Spyware vendor Variston exploited Chrome, Firefox and Windows zero-days, says Google

A Barcelona-based company that bills itself as a custom security solutions provider exploited several zero-day vulnerabilities in Windows, and Chrome and Firefox browsers to plant spyware, say Google security researchers.

In research shared with TechCrunch ahead of publication on Wednesday, Google’s Threat Analysis Group (TAG) says it has linked Variston IT, which claims to offer tailor-made cybersecurity solutions, to an exploitation framework that enables spyware to be installed on targeted devices.

“Our team consists of some of the industry’s most experienced experts,” Variston IT’s website reads. “We are a young but fast-growing company.”

Google researchers became aware of the so-called “Heliconia” exploitation framework after receiving an anonymous submission to its Chrome bug reporting program. After analyzing the framework, Google researchers found clues in the source code that suggested Variston IT was the likely developer.

Heliconia comprises three separate exploitation frameworks: one that contains an exploit for a Chrome renderer bug that allows it to escape the walls of the app’s sandbox to run malware on the operating system; another that deploys a malicious PDF document containing an exploit for Windows Defender, the default antivirus engine in modern versions of Windows; and another framework that contains a set of Firefox exploits for Windows and Linux machines.

Google notes that the Heliconia exploit is effective against Firefox versions 64 to 68, suggesting the exploit was used as early as December 2018, when Firefox 64 was first released.

Google said that while it has not seen the bugs actively exploited in the wild, the bugs were likely utilized as zero-days — named as such since companies have no time, or zero days, to roll out a fix — and later as n-day bugs — when bugs are exploited but after patches are made available. Google, Microsoft and Mozilla fixed the bugs in early 2021 and 2022.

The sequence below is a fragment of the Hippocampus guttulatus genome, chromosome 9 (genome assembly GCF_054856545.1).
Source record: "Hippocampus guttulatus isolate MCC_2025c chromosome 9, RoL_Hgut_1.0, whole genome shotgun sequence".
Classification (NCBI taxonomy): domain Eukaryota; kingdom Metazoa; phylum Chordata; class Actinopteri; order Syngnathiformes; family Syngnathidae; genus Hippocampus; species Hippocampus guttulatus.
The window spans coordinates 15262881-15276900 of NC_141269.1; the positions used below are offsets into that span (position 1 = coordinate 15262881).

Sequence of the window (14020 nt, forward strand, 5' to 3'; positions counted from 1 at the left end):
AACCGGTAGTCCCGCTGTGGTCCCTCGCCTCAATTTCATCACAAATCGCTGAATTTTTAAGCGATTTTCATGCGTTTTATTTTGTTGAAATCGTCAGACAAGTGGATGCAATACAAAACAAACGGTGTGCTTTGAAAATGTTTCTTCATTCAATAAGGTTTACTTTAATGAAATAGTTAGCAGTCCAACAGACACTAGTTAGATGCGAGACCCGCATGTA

When reached by email, Variston IT director Ralf Wegner told TechCrunch that the company wasn’t aware of Google’s research and could not validate its findings, but “would be surprised if such [sic] item was found in the wild.”

Google said in its blog post commercial spyware, like the Heliconia framework, contains capabilities that were once only available to governments. These capabilities include stealthily recording audio, making or redirecting phone calls and stealing data, such as text messages, call logs, contacts and granular GPS location data, from a target’s device.

“The growth of the spyware industry puts users at risk and makes the internet less safe, and while surveillance technology may be legal under national or international laws, they are often used in harmful ways to conduct digital espionage against a range of groups,” Google said. “These abuses represent a serious risk to online safety which is why Google and TAG will continue to take action against, and publish research about, the commercial spyware industry.”

Google’s research lands months after linking a previously unattributed Android mobile spyware, dubbed Hermit, to Italian software outfit, RCS Lab.